A 16-year-old male child presented with the history of headache of 3 months duration. The headache became worse over the last 4-5 days and was associated with vomiting. One day before, he lapsed into altered sensorium. He had abnormal posturing of the body and high-grade fever. There was no past history of fever or seizures. At the time of presentation, the patient was in altered sensorium (GCS-E1V1M2), and the pupils were bilaterally constricted and reacting to light. He had fever of 101°F. Other general and systemic examination was unremarkable. The patient underwent urgent computed tomography (CT) scan brain and it showed asymmetrical dilatation of the lateral ventricles (left more than right), shift of septum pellucidum to the right, and an isodense rim in the left lateral ventricle [Figure 1]a. Magnetic resonance imaging (MRI) brain T1-weighted (T1W) image showed a well-defined ring-shaped lesion in the left lateral ventricle. The ring was isointense with an area of hyperintensity. The lesion was becoming hyperintense on T2-weighted (T2W) images and the hyperintense region was becoming isointense; on fluid-attenuated inversion recovery (FLAIR) images, the lesion was isointense to CSF and the ring was better visualized [Figure 1]a-f. The patient underwent endoscopic removal of the cyst and placement of external ventricular drain. Follow-up CT scan showed a decrease in the size of the ventricles and removal of the cyst [Figure 2]. The extraventricular drain was removed on the 4 th day. The patient received a course of albendazole.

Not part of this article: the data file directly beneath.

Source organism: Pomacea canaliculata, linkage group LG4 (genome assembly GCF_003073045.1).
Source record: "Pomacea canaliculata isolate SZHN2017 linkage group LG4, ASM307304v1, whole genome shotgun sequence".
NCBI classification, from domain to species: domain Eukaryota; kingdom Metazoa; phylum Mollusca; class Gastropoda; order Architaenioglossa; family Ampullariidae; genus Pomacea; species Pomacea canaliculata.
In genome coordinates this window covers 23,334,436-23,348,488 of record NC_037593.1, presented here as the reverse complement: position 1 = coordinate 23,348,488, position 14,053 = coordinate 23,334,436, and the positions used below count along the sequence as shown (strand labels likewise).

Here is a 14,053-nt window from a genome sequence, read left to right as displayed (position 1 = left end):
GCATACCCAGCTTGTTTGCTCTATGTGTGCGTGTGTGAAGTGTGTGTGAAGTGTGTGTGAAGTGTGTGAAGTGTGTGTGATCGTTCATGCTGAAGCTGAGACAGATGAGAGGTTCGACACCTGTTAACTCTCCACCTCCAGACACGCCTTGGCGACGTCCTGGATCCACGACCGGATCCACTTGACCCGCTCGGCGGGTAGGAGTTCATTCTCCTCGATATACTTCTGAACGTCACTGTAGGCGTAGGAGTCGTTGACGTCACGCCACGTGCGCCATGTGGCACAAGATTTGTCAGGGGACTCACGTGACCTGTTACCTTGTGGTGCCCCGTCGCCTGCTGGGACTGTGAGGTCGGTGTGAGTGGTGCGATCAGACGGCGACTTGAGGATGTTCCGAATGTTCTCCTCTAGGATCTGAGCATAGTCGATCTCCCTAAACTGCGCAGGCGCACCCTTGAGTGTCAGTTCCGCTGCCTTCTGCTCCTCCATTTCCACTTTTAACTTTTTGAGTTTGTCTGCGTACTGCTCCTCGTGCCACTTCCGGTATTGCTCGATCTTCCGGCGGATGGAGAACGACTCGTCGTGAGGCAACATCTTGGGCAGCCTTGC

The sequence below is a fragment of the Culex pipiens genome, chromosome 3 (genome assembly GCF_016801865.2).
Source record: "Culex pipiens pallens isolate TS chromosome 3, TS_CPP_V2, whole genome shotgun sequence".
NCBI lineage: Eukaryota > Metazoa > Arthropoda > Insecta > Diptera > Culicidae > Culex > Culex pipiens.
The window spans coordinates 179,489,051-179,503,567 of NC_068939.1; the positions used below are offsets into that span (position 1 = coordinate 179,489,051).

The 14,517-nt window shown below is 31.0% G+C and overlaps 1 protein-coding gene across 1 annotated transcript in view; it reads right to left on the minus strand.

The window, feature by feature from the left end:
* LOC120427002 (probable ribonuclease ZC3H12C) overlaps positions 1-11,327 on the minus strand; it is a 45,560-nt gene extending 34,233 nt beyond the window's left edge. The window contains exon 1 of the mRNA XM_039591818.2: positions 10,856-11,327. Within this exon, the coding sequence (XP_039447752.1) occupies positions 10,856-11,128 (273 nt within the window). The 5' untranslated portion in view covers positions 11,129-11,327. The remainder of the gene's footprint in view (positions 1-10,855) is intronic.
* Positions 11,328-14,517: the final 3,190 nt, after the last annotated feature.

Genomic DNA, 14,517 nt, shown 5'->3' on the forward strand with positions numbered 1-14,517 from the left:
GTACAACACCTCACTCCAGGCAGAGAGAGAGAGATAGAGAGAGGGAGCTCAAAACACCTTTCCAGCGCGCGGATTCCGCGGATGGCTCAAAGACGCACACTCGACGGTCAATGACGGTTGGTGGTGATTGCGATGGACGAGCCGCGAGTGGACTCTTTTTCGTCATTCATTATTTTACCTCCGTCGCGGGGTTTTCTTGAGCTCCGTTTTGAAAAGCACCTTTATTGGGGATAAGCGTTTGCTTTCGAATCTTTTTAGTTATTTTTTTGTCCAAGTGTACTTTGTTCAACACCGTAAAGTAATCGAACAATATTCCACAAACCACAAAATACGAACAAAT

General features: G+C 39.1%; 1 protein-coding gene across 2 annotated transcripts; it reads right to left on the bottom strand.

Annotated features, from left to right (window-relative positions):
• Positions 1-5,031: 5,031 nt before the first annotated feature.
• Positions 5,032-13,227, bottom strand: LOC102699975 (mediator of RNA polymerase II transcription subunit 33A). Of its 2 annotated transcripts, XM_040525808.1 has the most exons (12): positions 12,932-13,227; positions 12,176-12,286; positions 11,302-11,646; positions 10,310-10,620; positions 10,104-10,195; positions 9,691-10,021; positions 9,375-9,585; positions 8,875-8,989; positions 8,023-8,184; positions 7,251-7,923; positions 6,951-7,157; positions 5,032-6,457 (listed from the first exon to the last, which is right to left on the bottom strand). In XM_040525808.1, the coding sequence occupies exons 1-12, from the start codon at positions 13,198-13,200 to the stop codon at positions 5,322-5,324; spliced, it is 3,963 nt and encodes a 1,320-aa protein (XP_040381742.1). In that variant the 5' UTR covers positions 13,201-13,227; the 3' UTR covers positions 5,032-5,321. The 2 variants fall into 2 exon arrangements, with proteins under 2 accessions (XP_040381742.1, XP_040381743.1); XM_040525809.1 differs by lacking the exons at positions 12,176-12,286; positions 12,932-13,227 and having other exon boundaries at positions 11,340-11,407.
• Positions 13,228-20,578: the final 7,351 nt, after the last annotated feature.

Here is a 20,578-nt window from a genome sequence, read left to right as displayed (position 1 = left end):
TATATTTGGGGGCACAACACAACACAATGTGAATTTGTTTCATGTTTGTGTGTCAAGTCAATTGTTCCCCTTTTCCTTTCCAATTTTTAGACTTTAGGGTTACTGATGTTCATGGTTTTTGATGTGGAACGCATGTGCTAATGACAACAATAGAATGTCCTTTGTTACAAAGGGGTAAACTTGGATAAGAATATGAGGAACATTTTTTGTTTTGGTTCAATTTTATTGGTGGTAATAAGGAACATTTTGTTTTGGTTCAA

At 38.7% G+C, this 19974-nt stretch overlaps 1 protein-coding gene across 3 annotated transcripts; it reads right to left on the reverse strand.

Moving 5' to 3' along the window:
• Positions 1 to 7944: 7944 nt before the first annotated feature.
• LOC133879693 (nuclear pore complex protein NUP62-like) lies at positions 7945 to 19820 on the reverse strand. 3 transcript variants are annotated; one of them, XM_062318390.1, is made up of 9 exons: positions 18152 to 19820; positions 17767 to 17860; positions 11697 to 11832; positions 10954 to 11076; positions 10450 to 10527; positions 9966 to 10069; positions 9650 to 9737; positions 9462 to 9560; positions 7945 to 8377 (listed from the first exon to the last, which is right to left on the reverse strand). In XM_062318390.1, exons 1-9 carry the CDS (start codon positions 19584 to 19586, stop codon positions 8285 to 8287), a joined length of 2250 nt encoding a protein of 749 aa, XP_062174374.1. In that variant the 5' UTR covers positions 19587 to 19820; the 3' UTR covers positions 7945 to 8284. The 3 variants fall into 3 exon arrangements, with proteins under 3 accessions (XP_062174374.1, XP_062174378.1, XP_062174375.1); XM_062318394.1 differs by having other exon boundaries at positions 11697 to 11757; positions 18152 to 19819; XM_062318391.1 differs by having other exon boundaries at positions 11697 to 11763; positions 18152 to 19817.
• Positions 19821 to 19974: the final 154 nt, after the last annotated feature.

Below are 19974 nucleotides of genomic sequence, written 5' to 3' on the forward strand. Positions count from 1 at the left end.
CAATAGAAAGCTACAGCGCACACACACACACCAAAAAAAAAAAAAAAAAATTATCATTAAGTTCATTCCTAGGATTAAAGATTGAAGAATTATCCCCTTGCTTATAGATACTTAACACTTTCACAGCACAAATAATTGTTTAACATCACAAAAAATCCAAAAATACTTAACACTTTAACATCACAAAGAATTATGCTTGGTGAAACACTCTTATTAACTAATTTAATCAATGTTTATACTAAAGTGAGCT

Figure 1: (a) CT scan brain plain showing asymmetrical dilatation of the lateral ventricles (left more than right), shift of septum pellucidum to the right, and an isodense rim in the left lateral ventricle. (b) MRI brain T1W image showing well-defined ring-shaped lesion in the left lateral ventricle; the ring is isointense with an area of hyperintensity. (c) The lesion is becoming hyperintense on T2W images and the hyperintense region has become isointense now. (d) On FLAIR, the lesion is isointense to CSF and the ring is better visualized. (e) No restrction on diffusion sequence and (f) corresponding ADC image showing iso-intense scolex

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Figure 2: Postoperative CT scan showing resolution of the hydrocephalus (External ventricular drainage was clamped) and excision of the cyst